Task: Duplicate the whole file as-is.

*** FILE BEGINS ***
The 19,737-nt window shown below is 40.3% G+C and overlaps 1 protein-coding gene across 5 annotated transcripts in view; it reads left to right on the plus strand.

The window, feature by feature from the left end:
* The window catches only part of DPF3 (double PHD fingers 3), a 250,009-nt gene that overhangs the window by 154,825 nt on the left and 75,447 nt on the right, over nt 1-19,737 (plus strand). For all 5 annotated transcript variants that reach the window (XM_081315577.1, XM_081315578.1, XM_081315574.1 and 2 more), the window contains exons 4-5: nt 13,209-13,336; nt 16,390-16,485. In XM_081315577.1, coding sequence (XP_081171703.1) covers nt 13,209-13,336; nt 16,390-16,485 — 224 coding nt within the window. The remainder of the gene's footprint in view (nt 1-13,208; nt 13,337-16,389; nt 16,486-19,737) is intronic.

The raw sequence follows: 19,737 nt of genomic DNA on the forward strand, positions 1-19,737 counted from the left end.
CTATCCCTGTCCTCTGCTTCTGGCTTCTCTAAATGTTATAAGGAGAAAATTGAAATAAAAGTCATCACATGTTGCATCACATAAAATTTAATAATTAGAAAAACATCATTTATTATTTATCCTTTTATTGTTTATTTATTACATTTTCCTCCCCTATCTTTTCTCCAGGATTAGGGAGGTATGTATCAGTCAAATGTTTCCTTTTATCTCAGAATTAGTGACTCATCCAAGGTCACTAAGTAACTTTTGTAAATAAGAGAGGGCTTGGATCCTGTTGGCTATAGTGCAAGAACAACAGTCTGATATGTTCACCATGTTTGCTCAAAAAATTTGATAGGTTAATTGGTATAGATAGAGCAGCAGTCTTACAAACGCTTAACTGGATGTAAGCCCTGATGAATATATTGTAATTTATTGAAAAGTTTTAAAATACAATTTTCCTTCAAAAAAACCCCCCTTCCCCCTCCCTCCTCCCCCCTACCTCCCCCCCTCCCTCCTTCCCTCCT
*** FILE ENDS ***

The 19,737-nt window shown below is 40.3% G+C and overlaps 1 protein-coding gene across 5 annotated transcripts in view; it reads left to right on the plus strand.

The window, feature by feature from the left end:
* The window catches only part of DPF3 (double PHD fingers 3), a 250,009-nt gene that overhangs the window by 154,825 nt on the left and 75,447 nt on the right, over nt 1-19,737 (plus strand). For all 5 annotated transcript variants that reach the window (XM_081315577.1, XM_081315578.1, XM_081315574.1 and 2 more), the window contains exons 4-5: nt 13,209-13,336; nt 16,390-16,485. In XM_081315577.1, coding sequence (XP_081171703.1) covers nt 13,209-13,336; nt 16,390-16,485 — 224 coding nt within the window. The remainder of the gene's footprint in view (nt 1-13,208; nt 13,337-16,389; nt 16,486-19,737) is intronic.

The raw sequence follows: 19,737 nt of genomic DNA on the forward strand, positions 1-19,737 counted from the left end.
CTATCCCTGTCCTCTGCTTCTGGCTTCTCTAAATGTTATAAGGAGAAAATTGAAATAAAAGTCATCACATGTTGCATCACATAAAATTTAATAATTAGAAAAACATCATTTATTATTTATCCTTTTATTGTTTATTTATTACATTTTCCTCCCCTATCTTTTCTCCAGGATTAGGGAGGTATGTATCAGTCAAATGTTTCCTTTTATCTCAGAATTAGTGACTCATCCAAGGTCACTAAGTAACTTTTGTAAATAAGAGAGGGCTTGGATCCTGTTGGCTATAGTGCAAGAACAACAGTCTGATATGTTCACCATGTTTGCTCAAAAAATTTGATAGGTTAATTGGTATAGATAGAGCAGCAGTCTTACAAACGCTTAACTGGATGTAAGCCCTGATGAATATATTGTAATTTATTGAAAAGTTTTAAAATACAATTTTCCTTCAAAAAAACCCCCCTTCCCCCTCCCTCCTCCCCCCTACCTCCCCCCCTCCCTCCTTCCCTCCT